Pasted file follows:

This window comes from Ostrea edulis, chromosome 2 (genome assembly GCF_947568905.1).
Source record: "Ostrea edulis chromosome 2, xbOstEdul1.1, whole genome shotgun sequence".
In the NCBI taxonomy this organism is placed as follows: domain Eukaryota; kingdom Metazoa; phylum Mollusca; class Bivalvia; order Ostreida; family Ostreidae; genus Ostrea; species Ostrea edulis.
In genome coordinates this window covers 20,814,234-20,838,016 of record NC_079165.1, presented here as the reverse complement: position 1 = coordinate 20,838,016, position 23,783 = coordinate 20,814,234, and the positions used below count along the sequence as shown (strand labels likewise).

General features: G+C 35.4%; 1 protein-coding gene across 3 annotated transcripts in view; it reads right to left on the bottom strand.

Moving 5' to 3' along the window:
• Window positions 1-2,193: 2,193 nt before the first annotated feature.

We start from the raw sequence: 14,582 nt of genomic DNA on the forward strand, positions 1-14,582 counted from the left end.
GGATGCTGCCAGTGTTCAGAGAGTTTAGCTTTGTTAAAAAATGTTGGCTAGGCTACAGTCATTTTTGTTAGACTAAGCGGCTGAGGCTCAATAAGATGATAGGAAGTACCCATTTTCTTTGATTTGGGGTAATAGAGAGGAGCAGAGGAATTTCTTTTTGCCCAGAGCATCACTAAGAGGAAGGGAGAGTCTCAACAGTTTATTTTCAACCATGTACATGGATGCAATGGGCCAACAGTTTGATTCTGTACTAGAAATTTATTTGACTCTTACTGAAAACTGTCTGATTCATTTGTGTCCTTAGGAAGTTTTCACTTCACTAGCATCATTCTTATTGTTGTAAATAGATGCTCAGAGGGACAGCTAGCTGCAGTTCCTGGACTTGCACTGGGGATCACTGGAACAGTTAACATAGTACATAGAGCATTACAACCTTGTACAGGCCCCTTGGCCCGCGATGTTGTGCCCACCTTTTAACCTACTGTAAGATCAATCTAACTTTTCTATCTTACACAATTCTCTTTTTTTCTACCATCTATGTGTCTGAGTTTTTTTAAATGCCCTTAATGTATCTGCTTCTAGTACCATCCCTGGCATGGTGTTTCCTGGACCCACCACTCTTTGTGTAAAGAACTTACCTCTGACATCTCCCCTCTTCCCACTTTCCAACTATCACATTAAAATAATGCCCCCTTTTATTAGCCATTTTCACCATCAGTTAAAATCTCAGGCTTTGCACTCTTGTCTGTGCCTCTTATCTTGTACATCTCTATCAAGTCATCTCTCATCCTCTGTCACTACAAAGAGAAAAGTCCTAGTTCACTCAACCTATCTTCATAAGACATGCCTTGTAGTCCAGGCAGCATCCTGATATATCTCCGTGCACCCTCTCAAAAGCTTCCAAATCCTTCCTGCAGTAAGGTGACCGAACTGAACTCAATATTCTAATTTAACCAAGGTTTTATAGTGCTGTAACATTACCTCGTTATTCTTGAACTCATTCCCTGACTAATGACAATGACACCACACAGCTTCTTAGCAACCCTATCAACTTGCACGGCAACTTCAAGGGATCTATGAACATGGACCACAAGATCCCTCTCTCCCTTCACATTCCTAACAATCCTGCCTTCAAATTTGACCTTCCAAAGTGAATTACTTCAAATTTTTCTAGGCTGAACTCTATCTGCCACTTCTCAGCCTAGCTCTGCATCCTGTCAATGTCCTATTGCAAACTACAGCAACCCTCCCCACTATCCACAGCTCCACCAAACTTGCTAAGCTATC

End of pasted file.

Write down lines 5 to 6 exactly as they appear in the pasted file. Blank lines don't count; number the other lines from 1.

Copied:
General features: G+C 35.4%; 1 protein-coding gene across 3 annotated transcripts in view; it reads right to left on the bottom strand.

Moving 5' to 3' along the window: